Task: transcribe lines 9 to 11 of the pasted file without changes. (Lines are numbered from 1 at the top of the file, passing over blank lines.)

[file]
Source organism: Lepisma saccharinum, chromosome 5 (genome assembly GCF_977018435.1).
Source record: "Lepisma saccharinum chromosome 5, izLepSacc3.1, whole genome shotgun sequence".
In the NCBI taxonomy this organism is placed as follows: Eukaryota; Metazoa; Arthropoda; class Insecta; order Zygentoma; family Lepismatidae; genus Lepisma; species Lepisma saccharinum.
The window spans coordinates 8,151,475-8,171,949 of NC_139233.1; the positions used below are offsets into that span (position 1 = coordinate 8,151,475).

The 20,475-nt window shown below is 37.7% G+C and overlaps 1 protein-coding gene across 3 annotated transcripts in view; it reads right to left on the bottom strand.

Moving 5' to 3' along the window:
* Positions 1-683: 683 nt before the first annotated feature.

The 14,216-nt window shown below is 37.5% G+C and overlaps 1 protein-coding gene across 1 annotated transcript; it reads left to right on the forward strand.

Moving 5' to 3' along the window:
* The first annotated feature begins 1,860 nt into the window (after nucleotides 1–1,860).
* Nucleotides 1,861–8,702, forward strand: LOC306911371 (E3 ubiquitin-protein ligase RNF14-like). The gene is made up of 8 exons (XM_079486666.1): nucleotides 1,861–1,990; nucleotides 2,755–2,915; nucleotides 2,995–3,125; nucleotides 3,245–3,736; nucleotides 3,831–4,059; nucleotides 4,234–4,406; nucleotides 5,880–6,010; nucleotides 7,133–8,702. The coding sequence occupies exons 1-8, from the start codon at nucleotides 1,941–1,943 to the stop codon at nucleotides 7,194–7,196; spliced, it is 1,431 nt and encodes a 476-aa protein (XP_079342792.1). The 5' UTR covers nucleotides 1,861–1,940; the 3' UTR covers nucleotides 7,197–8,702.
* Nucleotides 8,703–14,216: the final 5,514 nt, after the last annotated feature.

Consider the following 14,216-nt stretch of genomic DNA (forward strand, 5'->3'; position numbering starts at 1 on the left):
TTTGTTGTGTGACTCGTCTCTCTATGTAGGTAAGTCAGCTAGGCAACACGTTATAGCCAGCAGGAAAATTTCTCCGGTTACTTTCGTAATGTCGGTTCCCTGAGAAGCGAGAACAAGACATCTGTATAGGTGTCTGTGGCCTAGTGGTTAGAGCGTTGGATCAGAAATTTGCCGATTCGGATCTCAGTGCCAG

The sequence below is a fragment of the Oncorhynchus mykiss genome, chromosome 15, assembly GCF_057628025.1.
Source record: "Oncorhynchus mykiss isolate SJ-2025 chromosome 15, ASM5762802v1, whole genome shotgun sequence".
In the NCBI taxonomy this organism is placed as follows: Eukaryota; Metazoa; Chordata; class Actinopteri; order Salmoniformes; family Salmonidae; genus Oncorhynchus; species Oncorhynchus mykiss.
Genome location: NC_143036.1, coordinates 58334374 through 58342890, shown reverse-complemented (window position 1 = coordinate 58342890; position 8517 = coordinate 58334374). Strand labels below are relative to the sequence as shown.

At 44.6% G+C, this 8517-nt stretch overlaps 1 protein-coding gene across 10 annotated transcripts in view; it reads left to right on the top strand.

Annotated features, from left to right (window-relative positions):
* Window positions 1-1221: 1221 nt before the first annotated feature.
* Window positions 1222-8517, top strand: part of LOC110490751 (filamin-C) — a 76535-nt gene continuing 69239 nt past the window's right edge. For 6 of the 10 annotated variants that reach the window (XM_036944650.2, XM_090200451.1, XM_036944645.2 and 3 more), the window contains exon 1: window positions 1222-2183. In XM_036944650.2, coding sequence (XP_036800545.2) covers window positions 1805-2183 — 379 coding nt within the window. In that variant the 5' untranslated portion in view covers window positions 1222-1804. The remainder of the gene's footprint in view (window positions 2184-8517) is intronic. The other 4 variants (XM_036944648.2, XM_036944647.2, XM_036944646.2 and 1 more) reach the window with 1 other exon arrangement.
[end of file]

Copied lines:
Moving 5' to 3' along the window:
* The first annotated feature begins 1,860 nt into the window (after nucleotides 1–1,860).
* Nucleotides 1,861–8,702, forward strand: LOC306911371 (E3 ubiquitin-protein ligase RNF14-like). The gene is made up of 8 exons (XM_079486666.1): nucleotides 1,861–1,990; nucleotides 2,755–2,915; nucleotides 2,995–3,125; nucleotides 3,245–3,736; nucleotides 3,831–4,059; nucleotides 4,234–4,406; nucleotides 5,880–6,010; nucleotides 7,133–8,702. The coding sequence occupies exons 1-8, from the start codon at nucleotides 1,941–1,943 to the stop codon at nucleotides 7,194–7,196; spliced, it is 1,431 nt and encodes a 476-aa protein (XP_079342792.1). The 5' UTR covers nucleotides 1,861–1,940; the 3' UTR covers nucleotides 7,197–8,702.